Eventually, I made an album called Comic Book Rock. I sent it to a couple friends and thought that was it. The couple friends I gave it to thought we should try playing the songs live. I was surprised. I had never really played in a band before…so it was exciting. We called up this local bar. It is a pretty scary bar. The bartenders get drunk on the good nights. They didn’t even have many shows, but they had a PA. We asked if we could play. It was going to be a one time thing. They asked us back and then we started playing around locally and we would invite people who reviewed shows….kind of as a joke. We had a giant cardboard boat that we would hang as a backdrop.
I bought a better recording machine and we aimed to make an album as a band. This one we thought would be better because I wouldn’t be allowed to do very much drumming. My friends G. Miller and M. McKenzie would shape little ideas into whole songs. We used to have these times where we would get Taco Bell and then just go play for an hour and make three or four songs spontaneously. Most of the songs came very quickly. When we played our third show in Tacoma, WA we had all these new songs. Eventually, back at this dive bar in Seattle, Sean from Tullycraft and one of the Three Imaginary Girls (www.threeimaginarygirls.com) came out and saw us. They liked us and there friends started coming to our shows. I think they burned it for some people. We were pretty excited.
We played a couple more shows and people would be singing the words back to us. We sold about 200 of this homemade album called “Life is a Shipwreck.” Sean from Tullycraft gave it to Curt at Magic Marker and we started playing more shows. We made an EP called “After All.” We sold about 100 copies of that.
Curt from Magic Marker approached us about releasing a proper record and including some old songs (from Shipwreck and After All) and some new songs that we had for the next release. We spent a couple months and weekends creating the album in our basement and a drywall warehouse on Capitol Hill in Seattle. This is the first album we used more than one microphone at a time.
“Free the Birds in the Stall” contains the line ‘we were tired of the bands that were going around.” Who are some such bands? Who would you be happy to never hear for the rest of your life?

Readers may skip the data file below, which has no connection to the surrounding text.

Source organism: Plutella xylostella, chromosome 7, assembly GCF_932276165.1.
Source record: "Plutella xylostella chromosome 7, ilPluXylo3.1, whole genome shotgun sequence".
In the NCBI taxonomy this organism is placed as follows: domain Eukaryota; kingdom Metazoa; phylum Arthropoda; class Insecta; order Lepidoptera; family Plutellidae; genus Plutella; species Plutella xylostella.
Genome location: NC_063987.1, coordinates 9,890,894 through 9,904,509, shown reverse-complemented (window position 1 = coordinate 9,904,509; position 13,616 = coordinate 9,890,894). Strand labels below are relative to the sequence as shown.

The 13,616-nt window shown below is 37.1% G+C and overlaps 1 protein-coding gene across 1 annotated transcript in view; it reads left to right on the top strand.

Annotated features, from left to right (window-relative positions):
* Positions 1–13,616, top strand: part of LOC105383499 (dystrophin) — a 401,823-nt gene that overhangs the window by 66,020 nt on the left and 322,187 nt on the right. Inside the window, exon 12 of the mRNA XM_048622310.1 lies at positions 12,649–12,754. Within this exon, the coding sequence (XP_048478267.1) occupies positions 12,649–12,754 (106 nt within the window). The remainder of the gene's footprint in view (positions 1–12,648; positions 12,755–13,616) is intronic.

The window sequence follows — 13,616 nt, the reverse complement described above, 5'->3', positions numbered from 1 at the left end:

Hmmm. I am tired of bands where they play so loud you can’t hear the words. I also think that other than the Wolf Parade (who are amazing) any band with Wolf in their name should have to sell all of their musical equipment.
What does the next few months hold for BOAT?
We are playing some cool Seattle shows in the coming weeks. Friday July 28th we are playing the Capitol Hill Block Party with a ton of bands. Some bands we really like are also playing…..Band of Horses, Pretty Girls Make Graves, and Ladyhawk so we are all excited to see those bands.
We are playing two radio stations in one day (KEXP and KNDD a local station) on August 4th.
And we are doing a record release show with Tullycraft and a great pop band from Vancouver, BC called the Salteens on August 5th.
We also are opening for Maritime in September at a very cool all ages venue.
We hope to record five songs for a homemade single called “Base the Money on the Children,” at the end of August. It will be our second in a series of homemade limited edition singles. We are going to make 100 and sell 50 at shows and 50 on our website. Five new songs. Our last single, we only made 50 and sold out pretty quick.
J. Goodman and I are teaching again in the fall. He teaches 4th grade and I teach 6th, but we hope to set up a few short tours. We really want to play the Midwest and the East. We had to postpone dreams of the Athens Pop Fest in August, because J. Goodman is getting his masters in teaching.
The whole band would love to do more touring. We are hoping to take some long weekends and some breaks from school. The sick days are there but we’ll probably have to save the big tours for the summer.